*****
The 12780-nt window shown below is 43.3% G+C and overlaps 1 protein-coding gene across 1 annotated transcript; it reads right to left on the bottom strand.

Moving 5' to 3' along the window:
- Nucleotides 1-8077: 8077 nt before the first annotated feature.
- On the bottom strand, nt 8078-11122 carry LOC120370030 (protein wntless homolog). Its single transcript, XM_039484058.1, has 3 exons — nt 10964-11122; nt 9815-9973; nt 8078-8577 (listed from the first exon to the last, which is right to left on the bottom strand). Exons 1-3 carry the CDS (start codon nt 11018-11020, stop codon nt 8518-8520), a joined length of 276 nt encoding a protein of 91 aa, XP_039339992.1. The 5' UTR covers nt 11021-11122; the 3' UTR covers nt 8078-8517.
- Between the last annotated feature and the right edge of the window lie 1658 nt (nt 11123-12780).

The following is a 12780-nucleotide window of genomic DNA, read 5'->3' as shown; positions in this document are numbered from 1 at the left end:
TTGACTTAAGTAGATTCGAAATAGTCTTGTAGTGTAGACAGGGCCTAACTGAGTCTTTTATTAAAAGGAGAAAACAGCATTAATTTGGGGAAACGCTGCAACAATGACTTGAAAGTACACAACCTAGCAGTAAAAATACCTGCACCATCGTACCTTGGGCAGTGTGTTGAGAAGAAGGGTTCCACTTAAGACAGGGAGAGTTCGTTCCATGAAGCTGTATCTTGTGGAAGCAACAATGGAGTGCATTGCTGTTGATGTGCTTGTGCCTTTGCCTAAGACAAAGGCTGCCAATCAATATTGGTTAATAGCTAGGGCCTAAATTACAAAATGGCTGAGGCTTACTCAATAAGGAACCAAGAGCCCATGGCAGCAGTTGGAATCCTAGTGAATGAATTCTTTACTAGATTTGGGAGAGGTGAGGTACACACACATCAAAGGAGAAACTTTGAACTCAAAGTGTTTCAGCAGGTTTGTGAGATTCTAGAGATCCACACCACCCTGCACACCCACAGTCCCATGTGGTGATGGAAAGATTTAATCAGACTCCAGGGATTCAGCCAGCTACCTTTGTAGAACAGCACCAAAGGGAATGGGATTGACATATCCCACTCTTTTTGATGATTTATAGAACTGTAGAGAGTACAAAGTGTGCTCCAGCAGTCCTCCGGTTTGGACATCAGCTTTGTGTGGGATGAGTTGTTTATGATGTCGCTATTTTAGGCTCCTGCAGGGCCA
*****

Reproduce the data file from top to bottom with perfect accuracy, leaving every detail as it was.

The 12780-nt window shown below is 43.3% G+C and overlaps 1 protein-coding gene across 1 annotated transcript; it reads right to left on the bottom strand.

Moving 5' to 3' along the window:
- Nucleotides 1-8077: 8077 nt before the first annotated feature.
- On the bottom strand, nt 8078-11122 carry LOC120370030 (protein wntless homolog). Its single transcript, XM_039484058.1, has 3 exons — nt 10964-11122; nt 9815-9973; nt 8078-8577 (listed from the first exon to the last, which is right to left on the bottom strand). Exons 1-3 carry the CDS (start codon nt 11018-11020, stop codon nt 8518-8520), a joined length of 276 nt encoding a protein of 91 aa, XP_039339992.1. The 5' UTR covers nt 11021-11122; the 3' UTR covers nt 8078-8517.
- Between the last annotated feature and the right edge of the window lie 1658 nt (nt 11123-12780).

The following is a 12780-nucleotide window of genomic DNA, read 5'->3' as shown; positions in this document are numbered from 1 at the left end:
TTGACTTAAGTAGATTCGAAATAGTCTTGTAGTGTAGACAGGGCCTAACTGAGTCTTTTATTAAAAGGAGAAAACAGCATTAATTTGGGGAAACGCTGCAACAATGACTTGAAAGTACACAACCTAGCAGTAAAAATACCTGCACCATCGTACCTTGGGCAGTGTGTTGAGAAGAAGGGTTCCACTTAAGACAGGGAGAGTTCGTTCCATGAAGCTGTATCTTGTGGAAGCAACAATGGAGTGCATTGCTGTTGATGTGCTTGTGCCTTTGCCTAAGACAAAGGCTGCCAATCAATATTGGTTAATAGCTAGGGCCTAAATTACAAAATGGCTGAGGCTTACTCAATAAGGAACCAAGAGCCCATGGCAGCAGTTGGAATCCTAGTGAATGAATTCTTTACTAGATTTGGGAGAGGTGAGGTACACACACATCAAAGGAGAAACTTTGAACTCAAAGTGTTTCAGCAGGTTTGTGAGATTCTAGAGATCCACACCACCCTGCACACCCACAGTCCCATGTGGTGATGGAAAGATTTAATCAGACTCCAGGGATTCAGCCAGCTACCTTTGTAGAACAGCACCAAAGGGAATGGGATTGACATATCCCACTCTTTTTGATGATTTATAGAACTGTAGAGAGTACAAAGTGTGCTCCAGCAGTCCTCCGGTTTGGACATCAGCTTTGTGTGGGATGAGTTGTTTATGATGTCGCTATTTTAGGCTCCTGCAGGGCCA